Saint Servatius basilica and Saint Johns church in Maastricht on a cloudy day

Saint Servatius basilica and Saint Johns church in Maastricht ()

Roughly two-and-a-half hours down the road from the KMC is the university town of Maastricht (Maah-stree-cht) in the Netherlands. This cool town is full of history dating back to the Roman era and today has plenty for you to do.

On Fridays, check out the local market in the city center filled with homemade crafts, famous Dutch fabric and regional delicacies such as fried herring. I don’t eat fish, so I am trusting the word of my tour guide about the herring. Speaking of tour guides….

Busy outdoor market with tents everywhere and a large white building in the background

Market in city center ()

I highly recommend booking a walking tour to learn all about this fascinating town. I booked a walking tour through “Get Your Guide” and booked a “tip-based” walk with Ricardo, aka Ricky Martin, the awesome tour guide whose love for a Dutch woman brought him to the Netherlands from Mexico City. During the walking tour, I learned about the history of Maastricht and some “behind-the-scenes” information. For example, the small gold-plated tiles peppering the town are commemorations for Maastricht residents who lost their lives in concentration camps during WWII.

Three gold Holocaust memorial tiles on the ground

Holocaust tiles ()

Another great way to explore Maastricht is taking the dual cruise and cave tour. You get on a boat near the city center, ride it up the river for 20 minutes as an English audio guide tells you about some of the buildings you see along the way and then take an hour-long English-language guided tour in the caves “Zonneberg.” You then get back on the boat for about 25 minutes and hear more from the audio guide. I will forewarn you, for going “underground” you must walk uphill a lot. The caves are also roughly 52 degrees Fahrenheit all year long. It is so cool to see not only the art that decorates the cave, but also learn how, even underground, companies will advertise. I booked my dual cruise/cave tour at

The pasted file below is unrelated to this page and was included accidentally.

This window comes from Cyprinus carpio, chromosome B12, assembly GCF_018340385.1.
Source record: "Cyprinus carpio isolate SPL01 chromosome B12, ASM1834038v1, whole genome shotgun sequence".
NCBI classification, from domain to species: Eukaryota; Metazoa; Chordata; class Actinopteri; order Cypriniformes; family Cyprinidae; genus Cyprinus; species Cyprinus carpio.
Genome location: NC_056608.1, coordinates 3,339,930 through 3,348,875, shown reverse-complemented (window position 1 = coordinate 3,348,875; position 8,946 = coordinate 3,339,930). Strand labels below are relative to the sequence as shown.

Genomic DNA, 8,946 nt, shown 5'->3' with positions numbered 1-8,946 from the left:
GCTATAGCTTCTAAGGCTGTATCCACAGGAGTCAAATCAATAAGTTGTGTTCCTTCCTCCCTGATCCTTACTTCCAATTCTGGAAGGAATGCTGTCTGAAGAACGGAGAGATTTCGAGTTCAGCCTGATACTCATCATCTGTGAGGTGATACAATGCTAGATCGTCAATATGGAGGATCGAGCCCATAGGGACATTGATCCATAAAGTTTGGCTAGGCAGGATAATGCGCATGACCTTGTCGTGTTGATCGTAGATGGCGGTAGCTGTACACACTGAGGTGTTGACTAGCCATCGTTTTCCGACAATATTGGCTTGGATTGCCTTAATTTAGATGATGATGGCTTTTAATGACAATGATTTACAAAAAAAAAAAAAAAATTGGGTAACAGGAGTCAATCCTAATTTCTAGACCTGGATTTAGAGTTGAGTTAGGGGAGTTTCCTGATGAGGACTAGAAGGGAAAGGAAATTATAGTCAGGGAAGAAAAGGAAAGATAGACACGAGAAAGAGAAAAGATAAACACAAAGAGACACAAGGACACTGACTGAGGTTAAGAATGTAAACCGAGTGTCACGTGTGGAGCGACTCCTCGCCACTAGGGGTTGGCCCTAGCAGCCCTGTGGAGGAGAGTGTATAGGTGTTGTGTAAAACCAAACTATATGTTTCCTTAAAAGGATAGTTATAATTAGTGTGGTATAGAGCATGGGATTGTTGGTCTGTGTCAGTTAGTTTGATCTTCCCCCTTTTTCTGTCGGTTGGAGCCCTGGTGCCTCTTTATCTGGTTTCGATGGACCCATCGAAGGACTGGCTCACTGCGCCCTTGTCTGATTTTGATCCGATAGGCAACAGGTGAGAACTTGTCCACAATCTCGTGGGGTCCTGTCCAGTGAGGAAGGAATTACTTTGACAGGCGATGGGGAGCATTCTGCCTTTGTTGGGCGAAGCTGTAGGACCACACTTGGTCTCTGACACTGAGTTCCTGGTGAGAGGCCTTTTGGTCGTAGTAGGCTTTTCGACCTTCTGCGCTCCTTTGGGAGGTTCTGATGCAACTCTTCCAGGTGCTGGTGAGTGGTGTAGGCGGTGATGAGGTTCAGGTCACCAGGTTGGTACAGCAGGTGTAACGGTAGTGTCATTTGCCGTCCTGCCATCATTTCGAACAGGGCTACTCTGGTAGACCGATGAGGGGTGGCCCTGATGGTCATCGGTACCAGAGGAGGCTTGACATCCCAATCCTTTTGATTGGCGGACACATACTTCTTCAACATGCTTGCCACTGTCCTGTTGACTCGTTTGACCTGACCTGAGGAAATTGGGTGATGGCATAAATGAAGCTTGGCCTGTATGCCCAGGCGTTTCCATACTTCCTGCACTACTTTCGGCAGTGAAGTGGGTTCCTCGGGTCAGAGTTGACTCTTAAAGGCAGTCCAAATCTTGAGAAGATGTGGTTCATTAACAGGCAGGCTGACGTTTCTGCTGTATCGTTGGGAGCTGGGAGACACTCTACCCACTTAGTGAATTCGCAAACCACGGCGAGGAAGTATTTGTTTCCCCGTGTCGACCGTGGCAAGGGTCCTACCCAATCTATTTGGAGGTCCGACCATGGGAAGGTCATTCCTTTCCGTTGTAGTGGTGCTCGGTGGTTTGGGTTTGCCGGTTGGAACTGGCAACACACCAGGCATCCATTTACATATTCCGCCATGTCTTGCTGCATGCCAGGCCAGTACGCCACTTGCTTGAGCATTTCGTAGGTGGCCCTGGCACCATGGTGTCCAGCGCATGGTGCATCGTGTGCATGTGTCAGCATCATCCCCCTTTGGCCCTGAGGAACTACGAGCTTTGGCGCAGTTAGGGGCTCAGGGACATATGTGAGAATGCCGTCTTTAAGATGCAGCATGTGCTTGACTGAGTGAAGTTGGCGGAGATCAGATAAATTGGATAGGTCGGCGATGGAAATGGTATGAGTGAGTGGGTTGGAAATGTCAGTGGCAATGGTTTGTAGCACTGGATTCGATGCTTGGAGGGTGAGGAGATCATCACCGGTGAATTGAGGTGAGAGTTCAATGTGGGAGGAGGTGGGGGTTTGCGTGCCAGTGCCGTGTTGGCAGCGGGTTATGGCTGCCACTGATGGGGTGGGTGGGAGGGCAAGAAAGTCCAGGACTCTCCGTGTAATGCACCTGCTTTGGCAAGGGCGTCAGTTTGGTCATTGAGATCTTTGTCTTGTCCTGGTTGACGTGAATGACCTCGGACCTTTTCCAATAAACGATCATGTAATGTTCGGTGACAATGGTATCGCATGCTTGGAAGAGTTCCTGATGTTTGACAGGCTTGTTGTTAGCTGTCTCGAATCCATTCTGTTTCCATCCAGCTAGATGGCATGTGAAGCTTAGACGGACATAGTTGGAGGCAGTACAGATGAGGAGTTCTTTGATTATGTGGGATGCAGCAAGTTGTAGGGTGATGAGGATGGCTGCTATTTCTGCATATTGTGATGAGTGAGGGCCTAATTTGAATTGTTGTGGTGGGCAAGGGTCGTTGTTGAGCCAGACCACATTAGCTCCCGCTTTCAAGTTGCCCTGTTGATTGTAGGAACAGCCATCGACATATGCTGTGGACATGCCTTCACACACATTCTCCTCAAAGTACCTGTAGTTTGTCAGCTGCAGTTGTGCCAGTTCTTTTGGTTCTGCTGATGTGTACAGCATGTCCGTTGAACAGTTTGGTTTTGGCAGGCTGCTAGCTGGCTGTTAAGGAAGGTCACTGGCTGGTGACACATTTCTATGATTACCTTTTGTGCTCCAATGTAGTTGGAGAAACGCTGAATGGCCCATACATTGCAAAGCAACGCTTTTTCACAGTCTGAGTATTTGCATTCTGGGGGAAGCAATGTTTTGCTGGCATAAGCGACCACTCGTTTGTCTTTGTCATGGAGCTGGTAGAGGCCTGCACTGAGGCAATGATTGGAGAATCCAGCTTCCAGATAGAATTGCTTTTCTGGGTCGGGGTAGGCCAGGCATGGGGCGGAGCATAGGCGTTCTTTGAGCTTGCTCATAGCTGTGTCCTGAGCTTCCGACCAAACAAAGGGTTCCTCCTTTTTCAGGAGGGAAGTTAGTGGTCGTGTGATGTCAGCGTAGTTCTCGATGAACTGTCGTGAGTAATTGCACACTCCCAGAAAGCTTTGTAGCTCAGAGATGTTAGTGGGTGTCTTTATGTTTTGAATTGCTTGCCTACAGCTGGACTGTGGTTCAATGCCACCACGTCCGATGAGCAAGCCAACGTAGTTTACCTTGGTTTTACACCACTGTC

“Cacao Can Houten” ad inside of cave written in French featuring a paiting of a working class person.

Ad inside the cave ()

Of course, with so much exploring you will work up an appetite. Every morning, we started our day with coffee and food from Naovenant. I can highly recommend the matcha latte as well as the gingerbread chocolate cappuccino and the cinnamon roll. Stadsbrouwerij Maastricht offered two different flights of beer for enthusiasts to sample. It also, surprisingly, introduced me to my new favorite way to drink ginger tea, which is simply slices of raw ginger in a cup of hot water with some honey. They offer great small bites as well as burgers and desserts, so no matter how hungry you are, there is something to pair with your beer. ‘t Piepenhoes has a beautiful location on the river and offers regional food and cakes, which we took advantage of as we sipped beverages and watched the boats on the water. Al Mercado provided a delicious Truffle Pizza.

Interior of bookstore with art and light shining through the large windows

Interior of bookstore with art ()